“Warty Zieria is very habitat-specific, and its distribution isn’t wide. It can be found primarily on rocky habitat with shallow soils and a northerly aspect so we will be working directly with private landholders with weed control to help free up habitat areas so that existing plants can thrive.

“The wider Central Tilba and Tilba Tilba community, including residents and local landholders, Tilba Landcare and business owners will also be engaged in this project through education events and opportunities.”

The Landcare Led Bushfire Recovery project has been supported by the Australian Government’s Bushfire Recovery Program for Wildlife and their Habitat.

Key statistics

– Warty Zieria (Zieria tuberculata) is exclusively found in the Tilba area around the base of Mt Guluga and Najanuga

– The project includes provision of spray packs that can be borrowed by residents to assist weed control in Warty Zieria habitat.

– Given the species preference for shallow rocky soils, we can target potential and existing Warty Zieria habitat with our weed control efforts.

– Community education on the species is vital, many locals aren’t aware of the species and its limited distribution or its Vulnerable Conservation Status.

Media contact:

Samantha Stratton / Landcare NSW /

Eurobodalla Shire Council/ p: 4474 1000 e:

Media Release: Landcare NSW and OzFish launches citizen science initiative to help bushfire affected waterways in NSW 

Joint Media Release

Monday 6th December

OzFish in partnership with Landcare NSW has today announced a state-wide citizen science program in a bid to monitor the recovery of waterways since the 2019-2020 Black Summer Bushfires.

Aptly named Waterway Fire Science, the project which is funded by the Landcare Led Bushfire Recovery Grants program aims to mobilise community groups and recreational fishers to self-monitor the recovery of their local waterways. Volunteers will use a range of water sampling techniques that will contribute to ongoing research efforts and future bushfire recovery programs.

OzFish’s Project Officer for NSW South Coast, Lucas Kas is enthusiastic about the immediate impact citizen scientists can have.

“The more people we can get to roll up their sleeves and get out in the field to collect data, the clearer the picture we will have of the rate of recovery,” said Lucas.

“Understanding the way these systems are recovering is key to minimising the impact fires have in the future. It allows OzFish and our partners to see what activities will increase the resilience and revival of our waterways after fire events.”

“Bushfires are inevitable in Australia, but residents can now get involved in how to help habitat revive,” said Lucas.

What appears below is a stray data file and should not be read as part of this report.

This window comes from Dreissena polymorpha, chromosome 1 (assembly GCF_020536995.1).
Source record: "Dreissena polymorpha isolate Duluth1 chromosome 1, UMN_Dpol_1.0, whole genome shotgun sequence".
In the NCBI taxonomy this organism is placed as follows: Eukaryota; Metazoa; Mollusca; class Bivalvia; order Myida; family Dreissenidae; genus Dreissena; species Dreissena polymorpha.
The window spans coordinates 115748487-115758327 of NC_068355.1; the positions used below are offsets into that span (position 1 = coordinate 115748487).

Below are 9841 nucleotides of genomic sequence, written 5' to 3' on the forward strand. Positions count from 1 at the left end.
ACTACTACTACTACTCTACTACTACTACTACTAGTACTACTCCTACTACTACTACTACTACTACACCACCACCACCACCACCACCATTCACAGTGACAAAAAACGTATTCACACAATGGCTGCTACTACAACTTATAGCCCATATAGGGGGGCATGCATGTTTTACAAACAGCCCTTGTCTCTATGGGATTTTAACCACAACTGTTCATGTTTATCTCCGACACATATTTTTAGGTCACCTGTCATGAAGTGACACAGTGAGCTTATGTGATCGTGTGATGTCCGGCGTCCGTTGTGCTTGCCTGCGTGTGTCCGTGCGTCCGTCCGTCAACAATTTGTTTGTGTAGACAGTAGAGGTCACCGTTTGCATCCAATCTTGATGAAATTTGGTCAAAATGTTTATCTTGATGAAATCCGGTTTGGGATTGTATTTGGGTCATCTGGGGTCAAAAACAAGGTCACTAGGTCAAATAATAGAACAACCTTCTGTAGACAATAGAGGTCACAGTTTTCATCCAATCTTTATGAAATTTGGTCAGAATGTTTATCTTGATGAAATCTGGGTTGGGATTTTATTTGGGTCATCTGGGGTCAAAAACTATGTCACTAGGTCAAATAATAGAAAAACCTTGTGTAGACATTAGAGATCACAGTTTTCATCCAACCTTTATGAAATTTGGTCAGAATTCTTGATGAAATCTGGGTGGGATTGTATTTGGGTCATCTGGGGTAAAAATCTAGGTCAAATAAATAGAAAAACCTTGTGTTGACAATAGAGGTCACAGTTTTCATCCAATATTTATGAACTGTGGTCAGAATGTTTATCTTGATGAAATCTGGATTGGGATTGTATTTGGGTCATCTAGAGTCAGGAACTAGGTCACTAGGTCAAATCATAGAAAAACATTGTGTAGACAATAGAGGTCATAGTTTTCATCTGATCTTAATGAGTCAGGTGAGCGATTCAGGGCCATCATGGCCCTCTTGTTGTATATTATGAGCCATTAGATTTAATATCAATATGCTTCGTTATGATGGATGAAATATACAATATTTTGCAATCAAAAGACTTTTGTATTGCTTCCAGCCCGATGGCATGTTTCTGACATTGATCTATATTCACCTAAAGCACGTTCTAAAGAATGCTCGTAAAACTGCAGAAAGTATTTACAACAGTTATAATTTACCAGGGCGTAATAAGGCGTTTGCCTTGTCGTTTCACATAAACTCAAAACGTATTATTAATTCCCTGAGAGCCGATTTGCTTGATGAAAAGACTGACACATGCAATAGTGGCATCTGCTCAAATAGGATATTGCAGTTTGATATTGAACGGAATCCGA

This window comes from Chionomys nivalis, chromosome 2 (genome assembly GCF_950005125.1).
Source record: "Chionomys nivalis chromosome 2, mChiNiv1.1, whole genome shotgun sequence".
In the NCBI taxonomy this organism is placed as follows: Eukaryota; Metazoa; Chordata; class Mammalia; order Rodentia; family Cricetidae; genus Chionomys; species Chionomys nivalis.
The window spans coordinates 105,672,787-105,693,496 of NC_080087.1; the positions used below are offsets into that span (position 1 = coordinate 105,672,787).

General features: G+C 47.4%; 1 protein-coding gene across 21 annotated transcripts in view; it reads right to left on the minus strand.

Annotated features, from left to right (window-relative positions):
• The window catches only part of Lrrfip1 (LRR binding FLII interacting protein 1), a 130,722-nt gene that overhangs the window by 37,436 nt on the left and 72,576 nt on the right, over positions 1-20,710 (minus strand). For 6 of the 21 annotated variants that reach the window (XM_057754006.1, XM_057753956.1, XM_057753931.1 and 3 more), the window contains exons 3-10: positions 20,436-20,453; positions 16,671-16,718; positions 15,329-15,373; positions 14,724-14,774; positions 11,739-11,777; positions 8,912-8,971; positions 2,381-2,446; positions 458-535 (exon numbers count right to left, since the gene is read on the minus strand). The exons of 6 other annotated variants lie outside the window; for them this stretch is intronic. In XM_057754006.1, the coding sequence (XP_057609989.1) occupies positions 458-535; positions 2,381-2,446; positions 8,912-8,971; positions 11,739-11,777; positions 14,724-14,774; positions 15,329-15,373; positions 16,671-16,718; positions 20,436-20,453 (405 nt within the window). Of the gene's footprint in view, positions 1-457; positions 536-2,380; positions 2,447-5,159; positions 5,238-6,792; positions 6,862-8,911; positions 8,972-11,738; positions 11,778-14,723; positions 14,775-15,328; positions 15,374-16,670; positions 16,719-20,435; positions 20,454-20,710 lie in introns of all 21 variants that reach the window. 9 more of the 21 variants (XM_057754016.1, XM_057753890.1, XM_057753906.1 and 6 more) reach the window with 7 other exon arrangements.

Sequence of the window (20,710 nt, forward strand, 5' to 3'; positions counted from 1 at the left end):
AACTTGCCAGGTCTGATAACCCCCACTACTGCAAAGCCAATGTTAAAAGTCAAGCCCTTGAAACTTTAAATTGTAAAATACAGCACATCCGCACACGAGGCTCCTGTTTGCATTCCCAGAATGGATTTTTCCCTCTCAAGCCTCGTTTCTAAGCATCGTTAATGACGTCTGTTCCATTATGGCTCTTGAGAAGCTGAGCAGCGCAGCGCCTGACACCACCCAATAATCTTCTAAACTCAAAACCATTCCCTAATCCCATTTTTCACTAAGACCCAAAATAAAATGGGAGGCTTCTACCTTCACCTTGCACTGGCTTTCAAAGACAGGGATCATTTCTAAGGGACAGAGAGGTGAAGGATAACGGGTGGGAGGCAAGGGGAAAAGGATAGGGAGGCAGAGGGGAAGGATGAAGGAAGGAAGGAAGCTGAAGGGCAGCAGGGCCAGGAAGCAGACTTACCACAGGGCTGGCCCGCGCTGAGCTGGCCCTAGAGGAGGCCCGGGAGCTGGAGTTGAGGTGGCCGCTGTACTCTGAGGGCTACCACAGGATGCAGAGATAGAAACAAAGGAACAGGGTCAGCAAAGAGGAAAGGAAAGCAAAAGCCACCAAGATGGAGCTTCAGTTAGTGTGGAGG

OzFish and Landcare NSW are calling upon community members interested in making a positive contribution to their local waterways, to get involved.

Through the partnership, OzFish will provide training on identifying the impacts fire has on riparian vegetation, water quality and riverbank stability, as well as how to measure, monitor, respond to, and commence recovery of impacted waterways.

Landcare NSW Chair, Stephanie Cameron said local Landcare groups, recreational fishers and individuals can access training and increase their skills and knowledge to make a real difference on the ground.

“Training will be provided through a series of both online and in-field workshops across NSW, of which the dates and locations will be announced in early 2022,” said Stephanie.

“Volunteers will also learn how to collect key readings of vegetation, as well as harnessing exciting new technologies like eDNA to confirm the presence of any species in the area.

“At each event all equipment will be provided to allow volunteers to carry out a range of monitoring techniques such as water bug sampling and mapping terrestrial and aquatic fauna using underwater cameras,” said Stephanie.

If you’d like to get involved or hear more about the project, head over to Waterway Fire Science – OzFish Unlimited and click on the Waterway Fire Science page under projects and register your interest now.

This Landcare Led Bushfire Recovery project has been supported by the Australian Government’s Bushfire Recovery Program for Wildlife and their Habitat.


Interviews Available

Media Contacts
Jonathon Bleakley – Media Manager | OzFish Unlimited | 0402171914

About OzFish 
OzFish Unlimited is a national fishing conservation charity established to improve the health of our rivers, lakes and estuaries. It is a member-based organisation dedicated to make our fishing grounds healthy, vibrant and more productive. Their active work includes; habitat restoration such as resnagging, riverbank planting, fishways, shellfish reefs and educational and community capacity building programs.

About Landcare NSW